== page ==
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“How to study gender in the Middle East and North - KU Leuven

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Ghent University (MENARG and CICI), University of Antwerp (History Department), KU Leuven (Interculturalism,
Migration and Minorities Research Centre) and VUB (Centre for Gender and Diversity)
kindly invite you to
“How to study gender in the Middle East and North Africa?”
A master class with Hania Sholkamy
25th of June, 13:00 – 17:00 - Ghent University
This master class aims to reflect on qualitative research methodologies that are often used when
studying gender in the Middle East. It has become common knowledge among critical gender
scholars that avoiding cultural essentialism is primordial. Analyses that systematically take Islamic
religion or the Arab region as a central point of departure fall short of understanding existing
discrepancies between idealized norms/discourses and real-life experiences. Qualitative research
methods that foreground a gender perspective offer many opportunities for insight, when their
underlying theoretical and epistemological assumptions are grasped as well. To avoid that words
become their own analysis, analytical skills and a thorough understanding of the structures of society
and dynamics of change are required. By means of a selection of reading materials, this class wants
to address current central topics and debates within the sociology/anthropology of gender in the
Middle East and reflect on qualitative research methodologies.
Hania Sholkamy
is an Egyptian anthropologist with a PhD from the London School of
Economics and Political Sciences, The University of London. She is
currently assistant professor at the Social Research Center of the AUC and
is also affiliated with the Forced Migration and Refugee Studies Program of
the university. Prior to her current position she has held positions with the
department of anthropology of the AUC, has been a Research Associate at
the International Population Council and was the Ioma Evans Pritchard
Junior Research Fellow at St. Anne’s College, Oxford University. Her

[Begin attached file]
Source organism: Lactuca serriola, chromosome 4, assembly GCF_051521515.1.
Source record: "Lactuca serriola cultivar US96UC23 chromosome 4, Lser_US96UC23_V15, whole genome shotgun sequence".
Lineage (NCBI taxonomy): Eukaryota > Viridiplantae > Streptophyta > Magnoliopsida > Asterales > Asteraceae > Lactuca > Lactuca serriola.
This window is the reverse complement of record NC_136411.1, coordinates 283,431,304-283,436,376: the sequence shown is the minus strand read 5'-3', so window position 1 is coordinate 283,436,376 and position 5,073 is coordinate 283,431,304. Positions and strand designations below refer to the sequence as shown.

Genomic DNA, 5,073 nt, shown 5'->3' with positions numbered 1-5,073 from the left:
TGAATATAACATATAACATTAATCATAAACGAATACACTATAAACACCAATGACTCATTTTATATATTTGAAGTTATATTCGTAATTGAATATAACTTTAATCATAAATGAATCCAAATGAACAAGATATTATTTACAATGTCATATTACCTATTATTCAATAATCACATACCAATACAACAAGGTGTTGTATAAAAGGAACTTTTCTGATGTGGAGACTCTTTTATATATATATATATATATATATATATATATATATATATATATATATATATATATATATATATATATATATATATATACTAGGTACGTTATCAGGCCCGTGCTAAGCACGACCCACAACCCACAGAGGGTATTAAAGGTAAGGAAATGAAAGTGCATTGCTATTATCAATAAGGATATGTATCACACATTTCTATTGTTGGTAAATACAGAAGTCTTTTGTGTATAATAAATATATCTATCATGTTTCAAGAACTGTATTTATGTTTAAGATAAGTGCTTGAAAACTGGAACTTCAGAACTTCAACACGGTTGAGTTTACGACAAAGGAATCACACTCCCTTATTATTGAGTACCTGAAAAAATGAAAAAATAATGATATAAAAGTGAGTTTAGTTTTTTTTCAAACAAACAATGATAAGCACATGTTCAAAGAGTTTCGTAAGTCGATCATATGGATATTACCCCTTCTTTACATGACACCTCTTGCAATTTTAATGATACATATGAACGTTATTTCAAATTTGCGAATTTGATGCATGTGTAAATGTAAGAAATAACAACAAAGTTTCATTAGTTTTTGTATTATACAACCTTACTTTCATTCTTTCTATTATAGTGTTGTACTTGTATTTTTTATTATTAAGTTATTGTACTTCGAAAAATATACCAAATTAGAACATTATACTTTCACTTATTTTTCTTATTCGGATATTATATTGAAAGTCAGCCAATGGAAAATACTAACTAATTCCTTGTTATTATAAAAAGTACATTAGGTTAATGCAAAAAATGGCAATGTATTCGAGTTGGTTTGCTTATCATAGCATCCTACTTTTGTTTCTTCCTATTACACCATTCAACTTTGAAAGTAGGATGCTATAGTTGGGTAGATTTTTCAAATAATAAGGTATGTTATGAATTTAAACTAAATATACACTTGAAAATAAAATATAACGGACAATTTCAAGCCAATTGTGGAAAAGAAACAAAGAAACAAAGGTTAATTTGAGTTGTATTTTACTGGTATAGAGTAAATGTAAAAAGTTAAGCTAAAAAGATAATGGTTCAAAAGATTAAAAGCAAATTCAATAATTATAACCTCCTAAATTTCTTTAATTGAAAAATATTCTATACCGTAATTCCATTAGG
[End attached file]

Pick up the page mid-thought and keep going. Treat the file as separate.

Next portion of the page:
research interests and publications are mainly in the fields of health,
particularly reproductive health, gender, population and qualitative methods. She has co-edited two
volumes, one titled Categories and Contexts: Anthropological and Historical Studies in Critical
Demography (OUP) with S. Szreter and A. Dharmalingam and another titled Health and Identity in
Egypt (AUC press) with F. Ghanam.
Background information
The point of departure of this master class is the observation of increased (and still increasing) social
antagonism surrounding issues of gender, sexuality and women’s rights in the Middle East and North
Africa. Available repertoires of discourses on women and gender have become strongly antagonized
in recent decades and especially since the events of 9/11. Despite decades of feminist activism in the
region, women’s rights are still often perceived as a foreign import, and many women still refuse the
proposal of being liberated or �saved’ by international actors or development programs (Abu-Lughod
2004, 2013). This antagonism differentiates between Western-promoted ideas of (gender) justice
and “indigenous” notions of social and gender justice that are framed in terms of national tradition
or the tradition of Islam. Subsequently, foreign aid often proves to be problematic in the realm of
gender justice and women’s rights.
The second observation concerns the call to recognize that the major changes in women’s social
status in the course of the last century were initiated by larger social, political and national
movements, rather than by feminist or women’s rights activists. This point has been made again
during the series of national uprisings across the MENA region starting in December 2010. As an
effect of these large-scale uprisings, society at large has been re-politicized. The question of gender
justice and equality unfolds in a changed landscape. Whereas gender was predominantly discussed in
a developmental paradigm before the uprisings, we can see evidence of a paradigm shift towards a
re-politicization of gender on the one hand, and a re-inclusion of gender within charity organizations
on the other hand. This master class deals with the question of re-orienting our qualitative research
methods in these dynamic gender landscapes the Middle East and North Africa.
Practical information
The master class will take place on Wednesday 25 June 2014 from 13.00 - 17.00, in the meeting room
of the Department of Conflict and Development Studies (1st floor), Universiteitstraat 8 in Gent.
We welcome both graduate students and junior/senior staff members with a research focus on
gender studies and/or the Middle East.
For more information and registration, please contact sigrid.vertommen@ugent.be
The organization of this master class was made possible with the kind support of the Doctoral Schools UGent.
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